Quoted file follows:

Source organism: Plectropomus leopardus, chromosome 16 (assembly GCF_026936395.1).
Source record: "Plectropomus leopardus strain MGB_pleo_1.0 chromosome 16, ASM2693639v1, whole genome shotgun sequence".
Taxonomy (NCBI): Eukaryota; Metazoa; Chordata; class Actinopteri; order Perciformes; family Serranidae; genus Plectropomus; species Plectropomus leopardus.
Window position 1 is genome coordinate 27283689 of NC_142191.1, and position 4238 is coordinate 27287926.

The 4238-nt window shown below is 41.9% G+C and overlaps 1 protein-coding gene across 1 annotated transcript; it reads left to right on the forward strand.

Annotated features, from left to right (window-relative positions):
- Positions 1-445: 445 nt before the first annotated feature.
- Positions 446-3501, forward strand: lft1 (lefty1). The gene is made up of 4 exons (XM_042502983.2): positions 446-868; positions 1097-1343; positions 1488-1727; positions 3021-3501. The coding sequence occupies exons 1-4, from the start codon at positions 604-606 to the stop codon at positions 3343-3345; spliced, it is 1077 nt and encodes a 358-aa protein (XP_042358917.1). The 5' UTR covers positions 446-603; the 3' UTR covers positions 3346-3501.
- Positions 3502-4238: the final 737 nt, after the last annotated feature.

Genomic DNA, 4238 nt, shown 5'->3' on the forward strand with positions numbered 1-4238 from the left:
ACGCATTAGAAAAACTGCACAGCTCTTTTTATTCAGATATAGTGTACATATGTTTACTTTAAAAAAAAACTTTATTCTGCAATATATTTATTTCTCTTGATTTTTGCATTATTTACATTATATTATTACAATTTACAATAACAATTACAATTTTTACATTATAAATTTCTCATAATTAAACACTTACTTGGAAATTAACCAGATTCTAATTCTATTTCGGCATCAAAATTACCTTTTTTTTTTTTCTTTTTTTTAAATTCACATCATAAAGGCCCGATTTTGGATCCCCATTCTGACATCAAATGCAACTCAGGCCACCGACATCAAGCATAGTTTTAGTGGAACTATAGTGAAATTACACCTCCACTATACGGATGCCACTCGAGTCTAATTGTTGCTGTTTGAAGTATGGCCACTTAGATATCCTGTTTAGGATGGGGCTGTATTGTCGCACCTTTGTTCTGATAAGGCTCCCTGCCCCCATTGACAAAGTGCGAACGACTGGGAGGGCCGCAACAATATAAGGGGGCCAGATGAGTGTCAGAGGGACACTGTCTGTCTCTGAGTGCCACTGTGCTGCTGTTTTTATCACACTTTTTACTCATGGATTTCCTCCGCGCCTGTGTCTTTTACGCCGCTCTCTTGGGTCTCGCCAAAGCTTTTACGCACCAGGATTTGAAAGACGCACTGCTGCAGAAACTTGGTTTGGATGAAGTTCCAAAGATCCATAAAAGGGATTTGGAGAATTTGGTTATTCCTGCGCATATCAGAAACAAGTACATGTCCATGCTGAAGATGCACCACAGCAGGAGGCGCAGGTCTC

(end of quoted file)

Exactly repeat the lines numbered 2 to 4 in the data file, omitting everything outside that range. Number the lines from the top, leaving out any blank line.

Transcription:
Source record: "Plectropomus leopardus strain MGB_pleo_1.0 chromosome 16, ASM2693639v1, whole genome shotgun sequence".
Taxonomy (NCBI): Eukaryota; Metazoa; Chordata; class Actinopteri; order Perciformes; family Serranidae; genus Plectropomus; species Plectropomus leopardus.
Window position 1 is genome coordinate 27283689 of NC_142191.1, and position 4238 is coordinate 27287926.